Morphology is a study of words. It basically deals with word formation, examines the relationship between words, and analyzes their constituent elements.
Morpheme is the smallest unit of a word, which has a meaning, lexical or grammatical, and cannot be divided into smaller units. For instance, the word "unpresentable" consists of 3 morphemes -- un + present + able. Un is a prefix, which means "not" and is used in this example to negate the adjective "presentable." The suffix able is used to form adjectives and is usually placed at the end of a verb (useable, loveable, deniable, etc.).
Morphs form morphemes, and they are "an element of speech or writing that represents and expresses one or more morphemes" (Microsoft Encarta Dictionary). Morphs are the real forms utilized to form a morpheme (Yule 71 ). For instance, "students" consists of 2 morphemes, student + suffix s. Students is comprised of "one or more morphs" that constitute the "environment" (SIL) of the word students. Students has 2 morphemes, each with 1 or more morphs. The morpheme -s has 1 morph and can have 1 of 2 allomorphs of pronounceable realization: s or z, as in cats (s) and shoes (z).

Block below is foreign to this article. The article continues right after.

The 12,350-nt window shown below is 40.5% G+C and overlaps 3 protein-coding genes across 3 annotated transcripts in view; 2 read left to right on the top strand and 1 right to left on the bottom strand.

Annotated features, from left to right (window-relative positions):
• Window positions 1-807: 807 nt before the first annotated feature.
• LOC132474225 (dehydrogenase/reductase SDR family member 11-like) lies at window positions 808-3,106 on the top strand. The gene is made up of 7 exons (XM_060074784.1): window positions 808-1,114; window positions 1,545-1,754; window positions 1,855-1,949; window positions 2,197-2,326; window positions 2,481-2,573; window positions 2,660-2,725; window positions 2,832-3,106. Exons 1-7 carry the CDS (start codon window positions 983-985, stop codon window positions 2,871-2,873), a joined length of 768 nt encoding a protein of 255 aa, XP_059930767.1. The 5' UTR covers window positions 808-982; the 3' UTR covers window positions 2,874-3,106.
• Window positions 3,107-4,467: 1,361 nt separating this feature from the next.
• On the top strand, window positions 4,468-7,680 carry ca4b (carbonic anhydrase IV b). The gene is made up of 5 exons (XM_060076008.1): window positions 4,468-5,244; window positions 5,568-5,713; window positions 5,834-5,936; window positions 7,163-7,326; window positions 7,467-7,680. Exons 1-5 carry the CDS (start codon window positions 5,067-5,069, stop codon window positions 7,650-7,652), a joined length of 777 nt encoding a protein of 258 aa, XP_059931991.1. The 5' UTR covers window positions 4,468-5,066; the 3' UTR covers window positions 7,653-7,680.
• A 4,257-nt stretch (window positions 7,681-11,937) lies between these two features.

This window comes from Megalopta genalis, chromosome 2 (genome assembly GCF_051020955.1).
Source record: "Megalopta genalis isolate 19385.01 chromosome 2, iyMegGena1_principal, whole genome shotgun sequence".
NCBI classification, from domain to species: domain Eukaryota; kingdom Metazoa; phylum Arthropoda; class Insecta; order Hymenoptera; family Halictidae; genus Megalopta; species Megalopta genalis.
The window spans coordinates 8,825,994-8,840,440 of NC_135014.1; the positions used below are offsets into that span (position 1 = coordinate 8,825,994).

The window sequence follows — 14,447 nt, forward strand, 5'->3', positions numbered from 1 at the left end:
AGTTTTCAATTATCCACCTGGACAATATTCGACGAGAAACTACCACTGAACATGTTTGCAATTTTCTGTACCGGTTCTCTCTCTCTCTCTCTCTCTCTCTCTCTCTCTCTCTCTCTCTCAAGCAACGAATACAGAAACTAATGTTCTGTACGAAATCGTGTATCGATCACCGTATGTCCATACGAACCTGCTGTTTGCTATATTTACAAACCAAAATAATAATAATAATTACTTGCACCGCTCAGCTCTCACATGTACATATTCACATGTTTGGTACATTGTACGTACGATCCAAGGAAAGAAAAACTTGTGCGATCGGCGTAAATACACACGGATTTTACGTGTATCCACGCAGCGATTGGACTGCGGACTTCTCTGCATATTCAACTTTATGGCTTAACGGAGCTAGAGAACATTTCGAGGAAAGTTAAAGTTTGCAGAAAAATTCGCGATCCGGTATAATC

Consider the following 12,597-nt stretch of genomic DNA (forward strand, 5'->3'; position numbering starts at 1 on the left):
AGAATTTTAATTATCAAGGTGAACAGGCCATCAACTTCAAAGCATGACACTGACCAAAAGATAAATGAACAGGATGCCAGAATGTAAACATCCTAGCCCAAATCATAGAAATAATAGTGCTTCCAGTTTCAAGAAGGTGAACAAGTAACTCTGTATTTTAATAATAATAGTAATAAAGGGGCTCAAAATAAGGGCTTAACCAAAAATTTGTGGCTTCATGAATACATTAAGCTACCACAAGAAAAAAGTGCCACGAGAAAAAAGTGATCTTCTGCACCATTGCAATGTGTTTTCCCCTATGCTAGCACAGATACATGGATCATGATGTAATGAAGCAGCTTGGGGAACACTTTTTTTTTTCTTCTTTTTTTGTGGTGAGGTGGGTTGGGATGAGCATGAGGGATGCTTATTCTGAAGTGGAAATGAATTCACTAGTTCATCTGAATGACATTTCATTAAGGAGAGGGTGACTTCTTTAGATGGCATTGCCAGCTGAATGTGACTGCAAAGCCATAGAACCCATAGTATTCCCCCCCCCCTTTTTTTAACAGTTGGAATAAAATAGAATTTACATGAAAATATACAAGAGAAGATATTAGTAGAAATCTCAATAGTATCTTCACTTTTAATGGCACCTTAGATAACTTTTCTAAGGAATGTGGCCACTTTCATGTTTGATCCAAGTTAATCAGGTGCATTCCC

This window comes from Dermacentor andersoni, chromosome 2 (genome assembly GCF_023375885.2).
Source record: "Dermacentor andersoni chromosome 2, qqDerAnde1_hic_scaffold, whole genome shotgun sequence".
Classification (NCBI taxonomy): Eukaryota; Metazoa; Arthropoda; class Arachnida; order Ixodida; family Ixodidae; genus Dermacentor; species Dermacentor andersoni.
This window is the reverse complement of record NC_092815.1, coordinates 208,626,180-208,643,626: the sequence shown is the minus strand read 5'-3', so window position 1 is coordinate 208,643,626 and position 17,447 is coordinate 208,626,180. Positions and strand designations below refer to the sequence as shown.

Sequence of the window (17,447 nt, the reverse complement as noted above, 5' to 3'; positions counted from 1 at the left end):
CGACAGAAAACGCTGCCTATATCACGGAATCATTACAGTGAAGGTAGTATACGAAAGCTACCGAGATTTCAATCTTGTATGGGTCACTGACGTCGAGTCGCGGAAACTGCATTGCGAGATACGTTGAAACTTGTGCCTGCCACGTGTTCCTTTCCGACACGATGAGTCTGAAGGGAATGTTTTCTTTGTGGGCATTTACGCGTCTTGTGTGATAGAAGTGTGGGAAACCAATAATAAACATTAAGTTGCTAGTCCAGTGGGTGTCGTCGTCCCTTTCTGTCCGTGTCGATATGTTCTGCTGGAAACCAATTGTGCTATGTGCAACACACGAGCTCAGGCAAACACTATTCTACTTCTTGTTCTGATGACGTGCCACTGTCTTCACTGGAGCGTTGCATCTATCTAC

Allomorphs are different realizations of one morpheme (Yule 72). For example, the words cats, dogs and buses all contain a plural morpheme, and we can deduce that the pluralizing morphemes (-s and -es) have 3 different potential pronunciations - /s/, /z/ and /iz/. We call these allomorphs because they represent different pronunciation potentials of the same morphemes, the plural morphemes (and one plural morpheme has one morph -s, while the other has two morphs -es).
Yule, George. The Study of Language. Cambridge: Cambridge UP, 1996. Web.